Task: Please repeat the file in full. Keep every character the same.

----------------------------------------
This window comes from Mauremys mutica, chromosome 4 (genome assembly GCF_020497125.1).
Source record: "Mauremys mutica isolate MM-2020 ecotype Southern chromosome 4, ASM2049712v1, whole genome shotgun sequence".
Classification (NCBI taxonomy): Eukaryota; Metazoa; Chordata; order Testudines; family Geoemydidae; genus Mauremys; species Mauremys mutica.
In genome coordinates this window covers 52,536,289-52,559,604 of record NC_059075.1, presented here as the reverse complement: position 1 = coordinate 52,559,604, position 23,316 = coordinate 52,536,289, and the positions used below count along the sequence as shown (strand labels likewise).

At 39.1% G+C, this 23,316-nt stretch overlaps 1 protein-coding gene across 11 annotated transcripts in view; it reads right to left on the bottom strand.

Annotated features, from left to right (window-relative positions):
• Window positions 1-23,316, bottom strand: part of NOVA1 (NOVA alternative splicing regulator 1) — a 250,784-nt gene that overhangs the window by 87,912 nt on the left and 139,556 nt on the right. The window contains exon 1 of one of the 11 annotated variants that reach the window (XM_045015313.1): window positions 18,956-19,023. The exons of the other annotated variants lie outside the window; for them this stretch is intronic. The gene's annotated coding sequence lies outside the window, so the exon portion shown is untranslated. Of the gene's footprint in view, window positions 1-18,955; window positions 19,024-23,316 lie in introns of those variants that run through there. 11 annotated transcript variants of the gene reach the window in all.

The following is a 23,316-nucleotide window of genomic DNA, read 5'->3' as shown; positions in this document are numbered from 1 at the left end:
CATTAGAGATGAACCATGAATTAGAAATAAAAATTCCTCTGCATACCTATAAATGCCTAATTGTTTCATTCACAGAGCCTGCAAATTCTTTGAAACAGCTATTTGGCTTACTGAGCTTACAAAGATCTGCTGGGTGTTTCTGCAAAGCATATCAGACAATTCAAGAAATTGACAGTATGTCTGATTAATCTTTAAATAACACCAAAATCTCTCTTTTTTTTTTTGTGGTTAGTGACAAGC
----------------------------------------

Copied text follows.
This window comes from Mauremys mutica, chromosome 4 (genome assembly GCF_020497125.1).
Source record: "Mauremys mutica isolate MM-2020 ecotype Southern chromosome 4, ASM2049712v1, whole genome shotgun sequence".
Classification (NCBI taxonomy): Eukaryota; Metazoa; Chordata; order Testudines; family Geoemydidae; genus Mauremys; species Mauremys mutica.
In genome coordinates this window covers 52,536,289-52,559,604 of record NC_059075.1, presented here as the reverse complement: position 1 = coordinate 52,559,604, position 23,316 = coordinate 52,536,289, and the positions used below count along the sequence as shown (strand labels likewise).

At 39.1% G+C, this 23,316-nt stretch overlaps 1 protein-coding gene across 11 annotated transcripts in view; it reads right to left on the bottom strand.

Annotated features, from left to right (window-relative positions):
• Window positions 1-23,316, bottom strand: part of NOVA1 (NOVA alternative splicing regulator 1) — a 250,784-nt gene that overhangs the window by 87,912 nt on the left and 139,556 nt on the right. The window contains exon 1 of one of the 11 annotated variants that reach the window (XM_045015313.1): window positions 18,956-19,023. The exons of the other annotated variants lie outside the window; for them this stretch is intronic. The gene's annotated coding sequence lies outside the window, so the exon portion shown is untranslated. Of the gene's footprint in view, window positions 1-18,955; window positions 19,024-23,316 lie in introns of those variants that run through there. 11 annotated transcript variants of the gene reach the window in all.

The following is a 23,316-nucleotide window of genomic DNA, read 5'->3' as shown; positions in this document are numbered from 1 at the left end:
CATTAGAGATGAACCATGAATTAGAAATAAAAATTCCTCTGCATACCTATAAATGCCTAATTGTTTCATTCACAGAGCCTGCAAATTCTTTGAAACAGCTATTTGGCTTACTGAGCTTACAAAGATCTGCTGGGTGTTTCTGCAAAGCATATCAGACAATTCAAGAAATTGACAGTATGTCTGATTAATCTTTAAATAACACCAAAATCTCTCTTTTTTTTTTTGTGGTTAGTGACAAGC